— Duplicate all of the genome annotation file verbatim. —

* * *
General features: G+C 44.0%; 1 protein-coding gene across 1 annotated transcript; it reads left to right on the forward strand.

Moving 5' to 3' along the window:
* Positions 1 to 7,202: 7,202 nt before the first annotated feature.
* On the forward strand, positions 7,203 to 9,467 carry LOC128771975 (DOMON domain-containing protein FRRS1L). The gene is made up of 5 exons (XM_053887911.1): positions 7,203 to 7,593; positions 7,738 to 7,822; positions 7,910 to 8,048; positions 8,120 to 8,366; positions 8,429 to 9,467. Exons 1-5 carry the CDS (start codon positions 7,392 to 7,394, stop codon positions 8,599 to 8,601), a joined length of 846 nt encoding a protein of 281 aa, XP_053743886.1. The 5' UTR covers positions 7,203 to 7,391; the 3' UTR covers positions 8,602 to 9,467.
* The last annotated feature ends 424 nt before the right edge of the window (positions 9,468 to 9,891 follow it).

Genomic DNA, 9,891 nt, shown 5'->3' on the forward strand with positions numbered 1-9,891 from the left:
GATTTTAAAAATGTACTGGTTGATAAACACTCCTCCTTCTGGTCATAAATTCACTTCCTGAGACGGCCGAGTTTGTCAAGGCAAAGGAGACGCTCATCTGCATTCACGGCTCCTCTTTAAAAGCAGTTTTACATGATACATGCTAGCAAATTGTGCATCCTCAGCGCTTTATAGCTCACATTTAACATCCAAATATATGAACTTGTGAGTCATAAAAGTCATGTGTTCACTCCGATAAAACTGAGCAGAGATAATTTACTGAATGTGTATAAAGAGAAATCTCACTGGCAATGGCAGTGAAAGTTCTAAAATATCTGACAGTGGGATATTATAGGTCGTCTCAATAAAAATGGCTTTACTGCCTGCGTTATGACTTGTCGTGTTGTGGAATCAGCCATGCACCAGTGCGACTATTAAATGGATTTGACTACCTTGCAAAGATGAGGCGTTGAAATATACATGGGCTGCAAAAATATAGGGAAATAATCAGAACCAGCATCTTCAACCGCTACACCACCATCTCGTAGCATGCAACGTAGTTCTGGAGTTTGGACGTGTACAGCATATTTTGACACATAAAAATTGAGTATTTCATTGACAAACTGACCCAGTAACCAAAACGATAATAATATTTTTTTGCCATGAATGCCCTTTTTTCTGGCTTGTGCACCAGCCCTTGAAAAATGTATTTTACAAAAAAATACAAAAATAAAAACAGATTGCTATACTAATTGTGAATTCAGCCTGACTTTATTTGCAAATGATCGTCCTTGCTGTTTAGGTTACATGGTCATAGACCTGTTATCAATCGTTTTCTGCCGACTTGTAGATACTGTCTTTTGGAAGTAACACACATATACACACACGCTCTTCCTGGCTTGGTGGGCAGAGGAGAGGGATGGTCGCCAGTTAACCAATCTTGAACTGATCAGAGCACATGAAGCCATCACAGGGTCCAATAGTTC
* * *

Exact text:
General features: G+C 44.0%; 1 protein-coding gene across 1 annotated transcript; it reads left to right on the forward strand.

Moving 5' to 3' along the window:
* Positions 1 to 7,202: 7,202 nt before the first annotated feature.
* On the forward strand, positions 7,203 to 9,467 carry LOC128771975 (DOMON domain-containing protein FRRS1L). The gene is made up of 5 exons (XM_053887911.1): positions 7,203 to 7,593; positions 7,738 to 7,822; positions 7,910 to 8,048; positions 8,120 to 8,366; positions 8,429 to 9,467. Exons 1-5 carry the CDS (start codon positions 7,392 to 7,394, stop codon positions 8,599 to 8,601), a joined length of 846 nt encoding a protein of 281 aa, XP_053743886.1. The 5' UTR covers positions 7,203 to 7,391; the 3' UTR covers positions 8,602 to 9,467.
* The last annotated feature ends 424 nt before the right edge of the window (positions 9,468 to 9,891 follow it).

Genomic DNA, 9,891 nt, shown 5'->3' on the forward strand with positions numbered 1-9,891 from the left:
GATTTTAAAAATGTACTGGTTGATAAACACTCCTCCTTCTGGTCATAAATTCACTTCCTGAGACGGCCGAGTTTGTCAAGGCAAAGGAGACGCTCATCTGCATTCACGGCTCCTCTTTAAAAGCAGTTTTACATGATACATGCTAGCAAATTGTGCATCCTCAGCGCTTTATAGCTCACATTTAACATCCAAATATATGAACTTGTGAGTCATAAAAGTCATGTGTTCACTCCGATAAAACTGAGCAGAGATAATTTACTGAATGTGTATAAAGAGAAATCTCACTGGCAATGGCAGTGAAAGTTCTAAAATATCTGACAGTGGGATATTATAGGTCGTCTCAATAAAAATGGCTTTACTGCCTGCGTTATGACTTGTCGTGTTGTGGAATCAGCCATGCACCAGTGCGACTATTAAATGGATTTGACTACCTTGCAAAGATGAGGCGTTGAAATATACATGGGCTGCAAAAATATAGGGAAATAATCAGAACCAGCATCTTCAACCGCTACACCACCATCTCGTAGCATGCAACGTAGTTCTGGAGTTTGGACGTGTACAGCATATTTTGACACATAAAAATTGAGTATTTCATTGACAAACTGACCCAGTAACCAAAACGATAATAATATTTTTTTGCCATGAATGCCCTTTTTTCTGGCTTGTGCACCAGCCCTTGAAAAATGTATTTTACAAAAAAATACAAAAATAAAAACAGATTGCTATACTAATTGTGAATTCAGCCTGACTTTATTTGCAAATGATCGTCCTTGCTGTTTAGGTTACATGGTCATAGACCTGTTATCAATCGTTTTCTGCCGACTTGTAGATACTGTCTTTTGGAAGTAACACACATATACACACACGCTCTTCCTGGCTTGGTGGGCAGAGGAGAGGGATGGTCGCCAGTTAACCAATCTTGAACTGATCAGAGCACATGAAGCCATCACAGGGTCCAATAGTTC